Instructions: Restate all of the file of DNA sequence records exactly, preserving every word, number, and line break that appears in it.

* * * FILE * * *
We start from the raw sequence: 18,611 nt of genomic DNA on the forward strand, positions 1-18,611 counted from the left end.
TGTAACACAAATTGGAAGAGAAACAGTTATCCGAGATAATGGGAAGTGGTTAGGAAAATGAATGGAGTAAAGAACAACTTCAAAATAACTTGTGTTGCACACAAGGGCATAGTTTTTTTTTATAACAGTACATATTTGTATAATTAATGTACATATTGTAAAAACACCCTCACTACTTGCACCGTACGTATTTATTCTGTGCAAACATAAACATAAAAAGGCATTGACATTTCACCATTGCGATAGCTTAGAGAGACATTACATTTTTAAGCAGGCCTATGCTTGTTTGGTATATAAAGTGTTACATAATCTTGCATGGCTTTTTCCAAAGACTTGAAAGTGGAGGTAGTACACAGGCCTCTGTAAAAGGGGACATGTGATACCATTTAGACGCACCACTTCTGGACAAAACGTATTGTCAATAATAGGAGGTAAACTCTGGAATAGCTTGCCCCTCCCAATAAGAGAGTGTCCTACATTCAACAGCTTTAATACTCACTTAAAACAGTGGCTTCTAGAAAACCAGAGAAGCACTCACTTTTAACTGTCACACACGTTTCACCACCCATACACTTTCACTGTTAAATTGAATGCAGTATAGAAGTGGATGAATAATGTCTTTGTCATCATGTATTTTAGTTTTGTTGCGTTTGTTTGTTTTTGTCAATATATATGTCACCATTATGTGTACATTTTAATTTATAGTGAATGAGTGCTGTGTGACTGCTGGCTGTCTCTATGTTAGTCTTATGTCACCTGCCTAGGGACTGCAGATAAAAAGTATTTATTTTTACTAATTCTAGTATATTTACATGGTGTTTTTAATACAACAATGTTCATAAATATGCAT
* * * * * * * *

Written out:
We start from the raw sequence: 18,611 nt of genomic DNA on the forward strand, positions 1-18,611 counted from the left end.
TGTAACACAAATTGGAAGAGAAACAGTTATCCGAGATAATGGGAAGTGGTTAGGAAAATGAATGGAGTAAAGAACAACTTCAAAATAACTTGTGTTGCACACAAGGGCATAGTTTTTTTTTATAACAGTACATATTTGTATAATTAATGTACATATTGTAAAAACACCCTCACTACTTGCACCGTACGTATTTATTCTGTGCAAACATAAACATAAAAAGGCATTGACATTTCACCATTGCGATAGCTTAGAGAGACATTACATTTTTAAGCAGGCCTATGCTTGTTTGGTATATAAAGTGTTACATAATCTTGCATGGCTTTTTCCAAAGACTTGAAAGTGGAGGTAGTACACAGGCCTCTGTAAAAGGGGACATGTGATACCATTTAGACGCACCACTTCTGGACAAAACGTATTGTCAATAATAGGAGGTAAACTCTGGAATAGCTTGCCCCTCCCAATAAGAGAGTGTCCTACATTCAACAGCTTTAATACTCACTTAAAACAGTGGCTTCTAGAAAACCAGAGAAGCACTCACTTTTAACTGTCACACACGTTTCACCACCCATACACTTTCACTGTTAAATTGAATGCAGTATAGAAGTGGATGAATAATGTCTTTGTCATCATGTATTTTAGTTTTGTTGCGTTTGTTTGTTTTTGTCAATATATATGTCACCATTATGTGTACATTTTAATTTATAGTGAATGAGTGCTGTGTGACTGCTGGCTGTCTCTATGTTAGTCTTATGTCACCTGCCTAGGGACTGCAGATAAAAAGTATTTATTTTTACTAATTCTAGTATATTTACATGGTGTTTTTAATACAACAATGTTCATAAATATGCAT